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The study of modern marriage in southeastern Nigeria, and particularly married women’s risk of HIV infection in the context of prevalent male infidelity, was undertaken primarily in one period of research. I spent June-December 2004 in Nigeria, living in a household in Ubakala that included a married woman, several children, and a migrant husband, and in Owerri with a young newlywed couple. Four local research assistants were hired to assist with marital case study interviews in both sites and to contribute to participant observation in Owerri. Two female research assistants conducted the marital case study interviews with women in Ubakala, while I conducted the interviews with men. In Owerri, male and female assistants conducted marital case study interviews with men and women, respectively, and also undertook participant observation in married households and in contexts related to extramarital sex, such as bars, clubs, and brothels. I conducted participant observation in both Ubakala and Owerri, and was also responsible for key informant interviews in each venue. Key informants included community leaders, religious leaders, government and non-government medical and public health officials, commercial sex workers, and people living with HIV/AIDS. I also collected popular cultural and archival materials related to marriage, sexuality, and Nigeria’s HIV epidemic.
Marital case studies were conducted with 20 couples, 14 residing in Ubakala and six residing in Owerri. The couples were selected opportunistically with the objective of sampling marriages of different generations and duration, couples with a range of socioeconomic and educational profiles, and, of course, those living in both rural and urban settings. People in Owerri and Ubakala are better off economically than in many other regions of Nigeria. While the sample in the marital case studies is skewed to what might be described as an aspiring middle class (most couples were not actually middle class), because of rising education levels and increasing urban exposure that are common in southeastern Nigeria, most Igbo people share many characteristics and aspirations evident in the sample. For individual couples, men were almost always older than their wives (typically 5–10 years) and tended to have higher incomes. However, educational disparities between husbands and wives, while skewed in favor of men, were relatively minimal, reflecting both the overall increase in access to education, and people’s preference to marry partners of similar accomplishment. Interviews were conducted in three parts, generally in three sessions, each approximately one to one and a half hours in duration. Husbands and wives were interviewed separately. All respondents agreed to participation after being presented with protocols for informed consent approved by institutional review boards in both the US and Nigeria. The first interview concentrated primarily on premarital experiences, courtship, and the early stages of marriage. The second interview examined in greater depth the overall experience of marriage, including issues such as marital communication, decision-making, childrearing, resolution of disputes, relations with family, and changes in the marital relationship over time. The final interview focused on marital sexuality, extramarital sexual relationships, and understandings and experiences regarding HIV/AIDS. All interviews were tape recorded and transcribed. In this article, I focus on couples that were married in the 10 years prior to the interview in order to examine the transition to marriage and the ways that women adapt to married life in the cohort most affected by recent and ongoing changes in courtship and marriage.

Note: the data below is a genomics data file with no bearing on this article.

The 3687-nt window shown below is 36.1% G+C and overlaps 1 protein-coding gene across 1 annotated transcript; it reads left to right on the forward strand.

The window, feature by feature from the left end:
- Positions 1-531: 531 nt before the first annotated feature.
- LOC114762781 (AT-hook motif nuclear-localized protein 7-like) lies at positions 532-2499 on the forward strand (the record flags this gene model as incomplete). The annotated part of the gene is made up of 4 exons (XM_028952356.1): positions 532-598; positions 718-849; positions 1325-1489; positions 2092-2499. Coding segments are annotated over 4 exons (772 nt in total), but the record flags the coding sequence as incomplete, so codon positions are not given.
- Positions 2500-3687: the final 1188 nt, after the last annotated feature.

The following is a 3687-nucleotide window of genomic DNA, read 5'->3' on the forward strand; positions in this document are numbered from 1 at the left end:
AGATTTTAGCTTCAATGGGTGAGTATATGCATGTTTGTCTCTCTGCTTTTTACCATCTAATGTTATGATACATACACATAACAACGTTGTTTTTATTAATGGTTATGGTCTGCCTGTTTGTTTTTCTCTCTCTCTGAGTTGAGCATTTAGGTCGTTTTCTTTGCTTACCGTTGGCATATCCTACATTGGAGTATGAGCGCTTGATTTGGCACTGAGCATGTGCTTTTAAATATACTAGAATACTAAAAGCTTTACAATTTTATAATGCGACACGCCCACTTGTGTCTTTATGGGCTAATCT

Most Igbo men and women enter marriage with premarital experience in romantic and sexual relationships. With later age at marriage and high rates of rural-urban migration that place unmarried young people farther away from the moral gaze of their parents, their extended families, and their communities, opportunities for premarital relationships are common. Further, sexual and romantic relationships before marriage are widely seen as markers of being urban and educated (Smith 2000, Cornwall 2002), but also as a sort of rehearsal for marriage (Smith 2004b).
Of course there are many different kinds of premarital relationships, and whether they serve as a precursor to marriage depends partly on the nature of the relationship. For example, a young woman in a relationship with an older married man would almost never think of displacing the man’s wife. The age and life course position of the individuals are crucial in situating the purpose, meaning, and possible outcomes of a premarital relationship. A young woman beginning university would be less likely to be “looking for a husband,” as Nigerians like to say, than a woman in her late 20s, whom society views as quickly approaching the end of her marriageable years. Regardless of whether sexual relationships evolve into marriage, premarital experiences create expectations that both set the stage for and contrast with the gendered division of labor that is characteristic of marriage. Of particular interest here is the dynamic between interpersonal intimacy and material exchange—or, more crudely, between love and money.

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